The release last night of Mohammed al-‘Ajami, also known as Ibn al-Dheeb, is a welcome development that ends a needless four year ordeal for the Qatari poet.
Amnesty International has spoken to Mohammed al-‘Ajami’s legal representative, who said that relatives of the poet confirmed to him that the poet was released around 7.30pm Doha time on 15 March. The organization has also seen video footage of him after his release.
“The release of Mohammed al-‘Ajami is long overdue good news,” said James Lynch, Deputy Director of Amnesty International’s Middle East and North Africa program,
“It is absurd that he had to spend more than four years behind bars, when his poetry was simply the peaceful expression of his conscientiously held beliefs.
“We hope that the authorities will take the opportunity of this release to review Qatar’s criminal justice system and ensure that such flagrant violations of the right to freedom of expression are not repeated. This case has been a blight on Qatar’s international reputation.”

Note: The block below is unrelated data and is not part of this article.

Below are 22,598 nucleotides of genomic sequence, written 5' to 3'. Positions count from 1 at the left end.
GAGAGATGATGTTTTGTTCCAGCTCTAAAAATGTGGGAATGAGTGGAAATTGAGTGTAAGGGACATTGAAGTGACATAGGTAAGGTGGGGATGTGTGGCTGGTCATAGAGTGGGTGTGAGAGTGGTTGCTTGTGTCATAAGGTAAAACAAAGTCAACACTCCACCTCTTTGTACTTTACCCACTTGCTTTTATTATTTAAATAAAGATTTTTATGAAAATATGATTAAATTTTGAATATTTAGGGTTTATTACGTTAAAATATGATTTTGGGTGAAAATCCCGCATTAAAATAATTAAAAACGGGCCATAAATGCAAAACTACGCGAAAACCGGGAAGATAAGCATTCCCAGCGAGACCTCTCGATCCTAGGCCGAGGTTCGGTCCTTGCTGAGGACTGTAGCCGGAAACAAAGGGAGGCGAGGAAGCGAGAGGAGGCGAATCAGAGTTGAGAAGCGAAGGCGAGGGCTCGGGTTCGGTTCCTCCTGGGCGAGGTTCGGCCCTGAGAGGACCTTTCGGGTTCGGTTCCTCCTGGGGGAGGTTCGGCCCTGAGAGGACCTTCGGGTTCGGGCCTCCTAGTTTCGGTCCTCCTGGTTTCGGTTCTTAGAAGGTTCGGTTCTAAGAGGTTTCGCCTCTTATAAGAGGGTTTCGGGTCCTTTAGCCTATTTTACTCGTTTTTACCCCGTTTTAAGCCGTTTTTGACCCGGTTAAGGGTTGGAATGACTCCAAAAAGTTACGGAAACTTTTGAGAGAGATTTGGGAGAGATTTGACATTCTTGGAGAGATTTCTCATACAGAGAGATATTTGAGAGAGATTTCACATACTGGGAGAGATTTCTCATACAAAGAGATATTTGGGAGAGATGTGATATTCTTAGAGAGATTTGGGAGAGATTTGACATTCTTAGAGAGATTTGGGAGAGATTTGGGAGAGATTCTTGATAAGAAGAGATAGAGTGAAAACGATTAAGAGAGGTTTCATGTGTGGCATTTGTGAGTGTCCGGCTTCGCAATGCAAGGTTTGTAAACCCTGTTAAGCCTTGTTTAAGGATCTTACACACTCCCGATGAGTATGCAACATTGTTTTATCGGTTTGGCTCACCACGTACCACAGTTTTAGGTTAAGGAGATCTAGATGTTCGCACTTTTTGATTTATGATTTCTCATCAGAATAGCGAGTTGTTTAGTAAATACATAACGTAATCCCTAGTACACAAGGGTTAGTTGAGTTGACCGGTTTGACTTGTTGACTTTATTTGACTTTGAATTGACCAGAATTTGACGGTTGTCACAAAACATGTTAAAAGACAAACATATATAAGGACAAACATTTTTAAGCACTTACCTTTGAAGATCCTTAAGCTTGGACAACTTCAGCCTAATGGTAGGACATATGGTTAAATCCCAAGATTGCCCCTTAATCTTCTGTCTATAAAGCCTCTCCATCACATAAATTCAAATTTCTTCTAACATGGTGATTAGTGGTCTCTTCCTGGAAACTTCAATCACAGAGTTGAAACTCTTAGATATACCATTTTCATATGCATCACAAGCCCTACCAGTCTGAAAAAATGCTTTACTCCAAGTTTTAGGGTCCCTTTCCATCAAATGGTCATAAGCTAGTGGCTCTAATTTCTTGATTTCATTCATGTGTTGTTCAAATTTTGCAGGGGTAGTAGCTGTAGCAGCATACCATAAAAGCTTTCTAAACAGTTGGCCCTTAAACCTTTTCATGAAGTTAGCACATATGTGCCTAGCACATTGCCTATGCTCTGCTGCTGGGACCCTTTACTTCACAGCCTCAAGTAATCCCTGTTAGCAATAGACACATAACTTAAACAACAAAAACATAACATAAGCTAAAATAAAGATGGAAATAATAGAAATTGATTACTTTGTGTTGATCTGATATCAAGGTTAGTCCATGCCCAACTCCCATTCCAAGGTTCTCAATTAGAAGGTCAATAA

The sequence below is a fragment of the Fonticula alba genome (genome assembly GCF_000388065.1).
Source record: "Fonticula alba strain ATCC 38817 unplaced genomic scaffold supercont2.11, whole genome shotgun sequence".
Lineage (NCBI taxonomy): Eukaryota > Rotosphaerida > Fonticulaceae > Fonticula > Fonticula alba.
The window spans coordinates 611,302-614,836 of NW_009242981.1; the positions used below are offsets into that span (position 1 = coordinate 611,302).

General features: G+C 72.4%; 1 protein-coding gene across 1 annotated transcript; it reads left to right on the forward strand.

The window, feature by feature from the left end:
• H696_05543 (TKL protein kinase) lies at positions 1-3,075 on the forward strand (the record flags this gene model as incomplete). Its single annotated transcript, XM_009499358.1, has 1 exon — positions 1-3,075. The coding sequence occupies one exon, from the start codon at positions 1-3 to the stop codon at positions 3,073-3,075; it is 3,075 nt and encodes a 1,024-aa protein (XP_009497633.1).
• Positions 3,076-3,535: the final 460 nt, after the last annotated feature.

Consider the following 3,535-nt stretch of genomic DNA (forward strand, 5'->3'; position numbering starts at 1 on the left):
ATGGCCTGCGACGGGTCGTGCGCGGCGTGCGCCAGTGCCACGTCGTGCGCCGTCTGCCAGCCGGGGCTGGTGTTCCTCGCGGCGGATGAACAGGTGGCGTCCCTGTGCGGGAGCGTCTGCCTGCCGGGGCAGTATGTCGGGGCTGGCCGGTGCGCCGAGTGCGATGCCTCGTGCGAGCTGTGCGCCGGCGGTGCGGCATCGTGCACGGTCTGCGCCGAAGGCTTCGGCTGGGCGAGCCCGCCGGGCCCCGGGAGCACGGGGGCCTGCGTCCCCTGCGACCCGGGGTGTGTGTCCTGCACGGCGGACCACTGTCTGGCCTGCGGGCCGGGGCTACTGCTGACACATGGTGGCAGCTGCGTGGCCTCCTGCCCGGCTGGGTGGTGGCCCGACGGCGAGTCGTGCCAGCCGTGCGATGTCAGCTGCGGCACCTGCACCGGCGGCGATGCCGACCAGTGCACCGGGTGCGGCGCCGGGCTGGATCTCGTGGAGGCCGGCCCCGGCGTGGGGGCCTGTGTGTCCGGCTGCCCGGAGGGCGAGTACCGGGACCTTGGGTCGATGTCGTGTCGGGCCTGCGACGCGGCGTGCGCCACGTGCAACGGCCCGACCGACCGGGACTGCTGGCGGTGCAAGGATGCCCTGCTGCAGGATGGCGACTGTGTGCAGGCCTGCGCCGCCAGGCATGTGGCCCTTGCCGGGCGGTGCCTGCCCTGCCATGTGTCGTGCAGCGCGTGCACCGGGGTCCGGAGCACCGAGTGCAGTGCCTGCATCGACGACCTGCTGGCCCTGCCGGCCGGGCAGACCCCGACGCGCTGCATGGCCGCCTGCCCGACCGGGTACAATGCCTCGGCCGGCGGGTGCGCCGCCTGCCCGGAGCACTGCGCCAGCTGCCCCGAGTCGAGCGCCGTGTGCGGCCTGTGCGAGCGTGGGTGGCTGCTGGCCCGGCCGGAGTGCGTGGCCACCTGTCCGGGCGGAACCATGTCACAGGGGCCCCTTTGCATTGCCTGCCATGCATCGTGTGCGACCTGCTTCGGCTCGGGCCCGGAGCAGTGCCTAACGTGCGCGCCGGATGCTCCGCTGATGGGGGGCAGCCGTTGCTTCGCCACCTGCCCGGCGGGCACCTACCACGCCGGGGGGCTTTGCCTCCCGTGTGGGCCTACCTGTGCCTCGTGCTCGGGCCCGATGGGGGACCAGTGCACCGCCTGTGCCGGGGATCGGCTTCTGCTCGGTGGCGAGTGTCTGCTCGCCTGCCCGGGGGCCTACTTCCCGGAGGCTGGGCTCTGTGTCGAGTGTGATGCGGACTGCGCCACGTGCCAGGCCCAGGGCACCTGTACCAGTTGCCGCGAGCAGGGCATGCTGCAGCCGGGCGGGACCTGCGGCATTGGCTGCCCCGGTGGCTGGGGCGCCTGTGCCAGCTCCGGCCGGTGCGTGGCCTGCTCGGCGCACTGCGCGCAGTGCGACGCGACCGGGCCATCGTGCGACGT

It is absurd that he had to spend more than four years behind bars, when his poetry was simply the peaceful expression of his conscientiously held beliefs.James Lynch, Deputy Middle East and North Africa Director at Amnesty International
The terms of Mohammed al-‘Ajami’s release are not yet clear. It is essential that the authorities do not impose conditions on Mohammed al-‘Ajami’s peaceful exercise of his rights, including his right to freedom of expression. Prisoners of conscience should be released immediately and unconditionally.
Mohammed al-‘Ajami recited a poem on 24 August 2010 to a group of people in his apartment in Cairo, Egypt where he was studying Arabic literature at the time. Unbeknown to him, one of the group recorded him and uploaded the video to YouTube, where it was widely circulated. It led to his arrest and detention in November 2011.
The government charged him with “publicly inciting to overthrow the ruling system”, “publicly challenging the authority of the Emir” and “publicly slandering the person of the Crown Prince” (taken together, these are sometimes termed as “insulting the Emir”). He was initially sentenced to life in prison in November 2012. An appeal reduced his sentence to 15 years on 25 February 2013. The trial was marred by irregularities and lacked basic fair trial guarantees.